Question 5: Are leukocyte reduction filters available for pediatric patients?
Yes. Pall Medical offers products for both neonatal and pediatric transfusions (Purecell® NEO and the Purecell® PL1, respectively). See Table 1 for the product that best suits your needs.
Question 6: Where and when should blood components be leukocyte reduced?
Filtration may take place at the patient’s bedside, in the hospital laboratory, or blood center. Decisions about when and where to leukoreduce are based on cost considerations, convenience, patient benefits, and other factors. Considerations in selecting laboratory or bedside filtration are included in Table 2.13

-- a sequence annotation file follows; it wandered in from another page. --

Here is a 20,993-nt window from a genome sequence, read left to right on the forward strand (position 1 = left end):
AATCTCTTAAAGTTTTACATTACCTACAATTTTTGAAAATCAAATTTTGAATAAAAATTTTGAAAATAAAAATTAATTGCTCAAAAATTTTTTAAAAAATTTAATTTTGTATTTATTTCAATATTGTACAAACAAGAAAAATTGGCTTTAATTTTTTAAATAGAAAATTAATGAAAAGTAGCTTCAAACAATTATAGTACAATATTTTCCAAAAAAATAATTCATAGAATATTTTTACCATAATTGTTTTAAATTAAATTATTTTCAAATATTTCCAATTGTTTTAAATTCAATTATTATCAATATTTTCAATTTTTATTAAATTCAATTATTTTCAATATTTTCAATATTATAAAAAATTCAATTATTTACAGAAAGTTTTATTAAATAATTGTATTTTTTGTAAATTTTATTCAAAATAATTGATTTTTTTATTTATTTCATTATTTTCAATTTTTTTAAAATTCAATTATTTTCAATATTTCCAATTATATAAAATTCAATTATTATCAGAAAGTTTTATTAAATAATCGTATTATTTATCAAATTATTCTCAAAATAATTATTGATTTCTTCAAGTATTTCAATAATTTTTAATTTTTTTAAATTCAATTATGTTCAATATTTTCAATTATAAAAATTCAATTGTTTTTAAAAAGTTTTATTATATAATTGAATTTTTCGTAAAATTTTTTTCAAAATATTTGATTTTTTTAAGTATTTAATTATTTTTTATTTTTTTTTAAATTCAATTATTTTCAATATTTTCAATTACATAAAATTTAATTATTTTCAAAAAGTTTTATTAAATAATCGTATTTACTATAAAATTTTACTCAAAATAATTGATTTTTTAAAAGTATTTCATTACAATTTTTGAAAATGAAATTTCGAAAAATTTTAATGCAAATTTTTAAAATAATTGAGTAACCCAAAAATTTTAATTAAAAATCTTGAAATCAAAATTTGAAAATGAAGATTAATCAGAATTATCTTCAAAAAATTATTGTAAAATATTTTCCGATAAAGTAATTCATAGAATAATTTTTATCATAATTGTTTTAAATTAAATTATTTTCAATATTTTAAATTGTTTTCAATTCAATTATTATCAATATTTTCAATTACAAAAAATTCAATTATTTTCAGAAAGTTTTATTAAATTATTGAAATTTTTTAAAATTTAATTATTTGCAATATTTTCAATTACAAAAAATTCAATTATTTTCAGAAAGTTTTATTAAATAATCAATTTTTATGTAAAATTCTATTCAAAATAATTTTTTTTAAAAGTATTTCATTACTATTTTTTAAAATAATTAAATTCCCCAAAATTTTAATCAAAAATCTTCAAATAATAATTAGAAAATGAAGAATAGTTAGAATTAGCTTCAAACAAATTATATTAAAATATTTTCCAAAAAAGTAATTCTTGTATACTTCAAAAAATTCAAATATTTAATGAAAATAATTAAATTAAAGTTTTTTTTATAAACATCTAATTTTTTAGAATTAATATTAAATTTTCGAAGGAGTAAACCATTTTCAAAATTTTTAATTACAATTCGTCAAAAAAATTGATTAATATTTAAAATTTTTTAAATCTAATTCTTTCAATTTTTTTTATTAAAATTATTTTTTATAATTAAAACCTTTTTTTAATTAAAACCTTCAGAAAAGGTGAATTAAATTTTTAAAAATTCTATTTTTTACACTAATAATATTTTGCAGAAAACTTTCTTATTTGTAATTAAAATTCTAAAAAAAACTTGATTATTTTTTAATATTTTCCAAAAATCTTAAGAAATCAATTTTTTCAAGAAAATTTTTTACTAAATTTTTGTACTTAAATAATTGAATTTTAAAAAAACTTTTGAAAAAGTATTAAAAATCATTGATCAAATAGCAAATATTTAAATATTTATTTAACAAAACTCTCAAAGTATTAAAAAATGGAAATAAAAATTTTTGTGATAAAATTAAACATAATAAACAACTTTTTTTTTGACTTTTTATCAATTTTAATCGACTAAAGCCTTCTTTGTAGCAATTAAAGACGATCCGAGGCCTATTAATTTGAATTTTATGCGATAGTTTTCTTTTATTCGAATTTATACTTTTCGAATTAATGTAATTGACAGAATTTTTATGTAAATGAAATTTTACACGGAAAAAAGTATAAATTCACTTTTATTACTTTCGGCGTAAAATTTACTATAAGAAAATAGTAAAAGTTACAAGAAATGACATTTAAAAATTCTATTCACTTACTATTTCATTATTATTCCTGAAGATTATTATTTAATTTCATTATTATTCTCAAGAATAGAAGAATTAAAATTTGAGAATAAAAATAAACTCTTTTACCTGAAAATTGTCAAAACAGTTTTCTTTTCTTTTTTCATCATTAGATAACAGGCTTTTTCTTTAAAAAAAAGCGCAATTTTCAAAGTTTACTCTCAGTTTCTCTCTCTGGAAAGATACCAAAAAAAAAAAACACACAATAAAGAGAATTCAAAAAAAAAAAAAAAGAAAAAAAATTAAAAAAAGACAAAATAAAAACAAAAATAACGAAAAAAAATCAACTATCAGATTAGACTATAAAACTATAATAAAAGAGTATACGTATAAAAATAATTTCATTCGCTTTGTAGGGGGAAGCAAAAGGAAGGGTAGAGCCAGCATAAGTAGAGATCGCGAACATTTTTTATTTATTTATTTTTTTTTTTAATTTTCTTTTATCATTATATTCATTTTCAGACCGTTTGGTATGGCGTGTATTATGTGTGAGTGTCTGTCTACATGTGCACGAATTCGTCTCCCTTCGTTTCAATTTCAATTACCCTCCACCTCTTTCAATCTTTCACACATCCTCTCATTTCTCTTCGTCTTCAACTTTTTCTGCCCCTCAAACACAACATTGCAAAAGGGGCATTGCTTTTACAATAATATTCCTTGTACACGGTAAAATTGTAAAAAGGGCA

Regardless of which method is selected, Pall Medical offers the broadest array of products to meet the needs of both the hospital and blood center customer. Our line of Purecell® High Efficiency Leukocyte Reduction Filters for the hospital customer and Leukotrap® Systems for the Blood Center provide solutions to the high costs associated with leukocyte associated transfusion complications.
Question 7: Do I need an additional blood filter (clot screen or microaggregate filter) when I am using a leukocyte reduction filter at the bedside?
No. Leukocyte reduction filters also retain microaggregates, which eliminates the need for a separate standard clot screen or microaggregate filter when blood components are administered and leukocyte reduced at the bedside.
Question 8: If a blood component has been leukocyte reduced in the laboratory, must it be transfused through a clot screen or microaggregate filter at the bedside?